Saturday, September 6, 2008

By Karen Harrington

When you open the cover of this book and read the inside flap, the description begins by saying, "When mothers kill their children, people want to know why."  Don't let those words mislead you.  Yes, that's the main theme of the novel, but it's not a depressing look at a child killer.

The novel is set in Texas and could have been a real headline.  Jane Nelson drowns her infant son and attempts to drown his twin sister.  Instead of the novel focusing on Jane, the focus is on the Jane Nelson's husband, Tom Nelson.   We see the tragic events through Tom's eyes.  He alternates between not believing the wife he knew could have done this unspeakable thing and finding himself guilty for not seeing that things were horribly wrong.    The novel is a fascinating journey of love, loss and family legacy.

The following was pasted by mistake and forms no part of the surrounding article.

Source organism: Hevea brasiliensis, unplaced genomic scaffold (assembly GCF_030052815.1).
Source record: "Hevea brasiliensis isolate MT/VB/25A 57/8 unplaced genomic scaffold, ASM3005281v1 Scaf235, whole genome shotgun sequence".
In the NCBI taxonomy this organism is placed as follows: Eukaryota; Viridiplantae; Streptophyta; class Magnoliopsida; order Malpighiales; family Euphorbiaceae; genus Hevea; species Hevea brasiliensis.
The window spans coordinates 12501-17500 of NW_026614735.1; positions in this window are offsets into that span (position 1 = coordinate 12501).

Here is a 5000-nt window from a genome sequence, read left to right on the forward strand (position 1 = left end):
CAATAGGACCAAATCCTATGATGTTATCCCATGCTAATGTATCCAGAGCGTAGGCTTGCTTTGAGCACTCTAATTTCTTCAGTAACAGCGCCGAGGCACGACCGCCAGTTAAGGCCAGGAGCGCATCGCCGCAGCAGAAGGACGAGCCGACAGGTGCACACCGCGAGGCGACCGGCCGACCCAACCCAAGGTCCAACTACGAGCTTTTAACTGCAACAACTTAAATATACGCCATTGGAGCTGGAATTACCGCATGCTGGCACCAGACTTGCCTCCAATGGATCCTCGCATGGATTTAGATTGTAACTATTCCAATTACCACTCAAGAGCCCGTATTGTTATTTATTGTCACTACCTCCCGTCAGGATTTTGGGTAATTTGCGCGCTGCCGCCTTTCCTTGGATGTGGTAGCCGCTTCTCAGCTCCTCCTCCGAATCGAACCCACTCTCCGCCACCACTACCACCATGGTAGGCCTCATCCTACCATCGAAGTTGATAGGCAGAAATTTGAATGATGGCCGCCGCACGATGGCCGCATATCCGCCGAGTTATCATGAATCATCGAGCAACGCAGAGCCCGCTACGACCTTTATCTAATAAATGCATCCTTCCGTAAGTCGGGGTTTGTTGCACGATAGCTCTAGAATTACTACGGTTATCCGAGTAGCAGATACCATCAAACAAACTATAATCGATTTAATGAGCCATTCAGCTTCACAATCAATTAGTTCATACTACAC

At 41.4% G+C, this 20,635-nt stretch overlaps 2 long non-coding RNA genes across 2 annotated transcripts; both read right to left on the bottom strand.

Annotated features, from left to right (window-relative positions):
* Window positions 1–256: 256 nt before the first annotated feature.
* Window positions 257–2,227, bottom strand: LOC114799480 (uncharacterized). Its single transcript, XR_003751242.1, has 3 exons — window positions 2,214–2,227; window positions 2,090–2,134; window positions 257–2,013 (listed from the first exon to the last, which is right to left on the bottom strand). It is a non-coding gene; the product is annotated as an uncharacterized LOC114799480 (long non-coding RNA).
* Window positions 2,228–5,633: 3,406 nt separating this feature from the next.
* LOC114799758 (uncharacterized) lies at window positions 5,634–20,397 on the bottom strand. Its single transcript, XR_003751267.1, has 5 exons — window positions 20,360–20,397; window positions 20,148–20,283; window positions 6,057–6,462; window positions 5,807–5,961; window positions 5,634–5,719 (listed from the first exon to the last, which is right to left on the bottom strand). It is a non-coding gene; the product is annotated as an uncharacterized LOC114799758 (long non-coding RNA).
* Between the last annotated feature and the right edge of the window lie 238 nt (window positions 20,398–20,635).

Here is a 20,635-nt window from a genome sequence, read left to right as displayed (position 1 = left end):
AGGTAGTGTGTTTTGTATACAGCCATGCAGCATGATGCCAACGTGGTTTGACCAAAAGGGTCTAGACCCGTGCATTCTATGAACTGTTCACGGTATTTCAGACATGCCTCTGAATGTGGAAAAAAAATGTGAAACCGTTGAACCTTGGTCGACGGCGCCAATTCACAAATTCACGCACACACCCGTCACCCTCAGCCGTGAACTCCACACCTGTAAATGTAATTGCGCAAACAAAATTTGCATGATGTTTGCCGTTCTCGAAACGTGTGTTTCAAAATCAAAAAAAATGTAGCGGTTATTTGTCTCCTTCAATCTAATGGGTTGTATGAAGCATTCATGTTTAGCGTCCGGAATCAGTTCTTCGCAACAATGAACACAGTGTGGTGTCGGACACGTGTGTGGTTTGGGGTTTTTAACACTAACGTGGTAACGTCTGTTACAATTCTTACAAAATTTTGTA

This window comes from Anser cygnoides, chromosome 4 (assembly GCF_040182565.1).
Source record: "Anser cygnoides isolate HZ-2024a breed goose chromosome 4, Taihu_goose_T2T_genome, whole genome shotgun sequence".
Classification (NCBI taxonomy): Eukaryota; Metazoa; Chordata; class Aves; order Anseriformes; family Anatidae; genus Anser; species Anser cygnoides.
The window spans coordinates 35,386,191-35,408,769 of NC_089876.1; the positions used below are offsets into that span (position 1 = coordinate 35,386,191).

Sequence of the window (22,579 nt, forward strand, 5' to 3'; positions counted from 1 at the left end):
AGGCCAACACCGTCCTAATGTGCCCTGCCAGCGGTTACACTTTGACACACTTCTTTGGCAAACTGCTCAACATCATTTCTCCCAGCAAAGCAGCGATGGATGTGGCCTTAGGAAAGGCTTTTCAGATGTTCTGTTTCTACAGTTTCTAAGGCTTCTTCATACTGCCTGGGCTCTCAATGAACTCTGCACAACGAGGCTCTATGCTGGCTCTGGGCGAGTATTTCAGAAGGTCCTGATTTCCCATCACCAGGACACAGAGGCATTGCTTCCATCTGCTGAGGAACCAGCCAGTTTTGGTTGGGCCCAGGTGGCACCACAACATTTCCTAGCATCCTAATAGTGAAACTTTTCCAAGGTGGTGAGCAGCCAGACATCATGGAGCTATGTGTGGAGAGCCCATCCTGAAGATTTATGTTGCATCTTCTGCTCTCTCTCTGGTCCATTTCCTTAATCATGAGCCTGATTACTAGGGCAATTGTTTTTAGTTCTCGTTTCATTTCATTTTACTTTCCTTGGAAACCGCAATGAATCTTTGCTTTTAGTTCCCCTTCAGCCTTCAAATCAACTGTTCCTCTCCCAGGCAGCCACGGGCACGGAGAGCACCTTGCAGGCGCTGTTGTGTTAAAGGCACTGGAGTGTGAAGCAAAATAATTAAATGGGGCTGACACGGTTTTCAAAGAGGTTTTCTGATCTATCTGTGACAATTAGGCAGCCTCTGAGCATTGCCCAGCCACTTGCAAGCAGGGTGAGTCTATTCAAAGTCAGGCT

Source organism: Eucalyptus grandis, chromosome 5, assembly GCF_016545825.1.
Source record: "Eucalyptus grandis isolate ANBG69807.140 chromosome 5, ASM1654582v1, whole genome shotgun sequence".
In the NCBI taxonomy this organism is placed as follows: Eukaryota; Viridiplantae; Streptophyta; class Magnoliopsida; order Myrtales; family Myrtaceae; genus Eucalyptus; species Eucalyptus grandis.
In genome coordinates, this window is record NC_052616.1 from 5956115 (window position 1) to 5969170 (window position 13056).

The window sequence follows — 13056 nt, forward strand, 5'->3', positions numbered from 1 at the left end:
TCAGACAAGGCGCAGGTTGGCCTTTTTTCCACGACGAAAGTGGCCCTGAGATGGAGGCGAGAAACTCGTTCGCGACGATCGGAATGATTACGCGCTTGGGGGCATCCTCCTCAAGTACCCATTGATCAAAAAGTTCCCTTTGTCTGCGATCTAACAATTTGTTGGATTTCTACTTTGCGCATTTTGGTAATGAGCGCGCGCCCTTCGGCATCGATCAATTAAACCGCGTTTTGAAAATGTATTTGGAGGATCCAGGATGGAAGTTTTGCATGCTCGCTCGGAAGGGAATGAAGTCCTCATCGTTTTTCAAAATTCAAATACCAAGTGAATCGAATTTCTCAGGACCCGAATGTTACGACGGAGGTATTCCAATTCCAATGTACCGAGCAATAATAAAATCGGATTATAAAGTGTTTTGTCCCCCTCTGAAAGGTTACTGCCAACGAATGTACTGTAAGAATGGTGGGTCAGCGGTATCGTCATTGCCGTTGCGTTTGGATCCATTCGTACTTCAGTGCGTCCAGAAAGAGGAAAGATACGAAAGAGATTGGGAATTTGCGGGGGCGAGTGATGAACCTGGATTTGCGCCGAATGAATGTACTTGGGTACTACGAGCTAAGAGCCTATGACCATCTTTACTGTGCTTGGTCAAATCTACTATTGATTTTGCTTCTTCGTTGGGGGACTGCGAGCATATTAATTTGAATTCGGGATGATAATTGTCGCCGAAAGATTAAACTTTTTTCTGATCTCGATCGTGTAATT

A prosecutor decides Tom is partially responsible for the death of his son, and charges of "failure to protect" are brought against him.   Tom is defended by a feisty attorney with a radical defense idea that he hopes will create reasonable doubt in the minds of the jury.  Tom also finds himself being aided by a strange woman with the power of retro cognition, the ability to see past events through objects once owned by Jane's deceased family members.  Is the murder a result of "nature" or "nurture?" 

The book is a fascinating read and I couldn't put it down.  Please don't think this is a "downer" novel, it is rather an interesting exploration into "genealogy" and the question "Are the sins of the father really visited on future generations?"  What do you think? 


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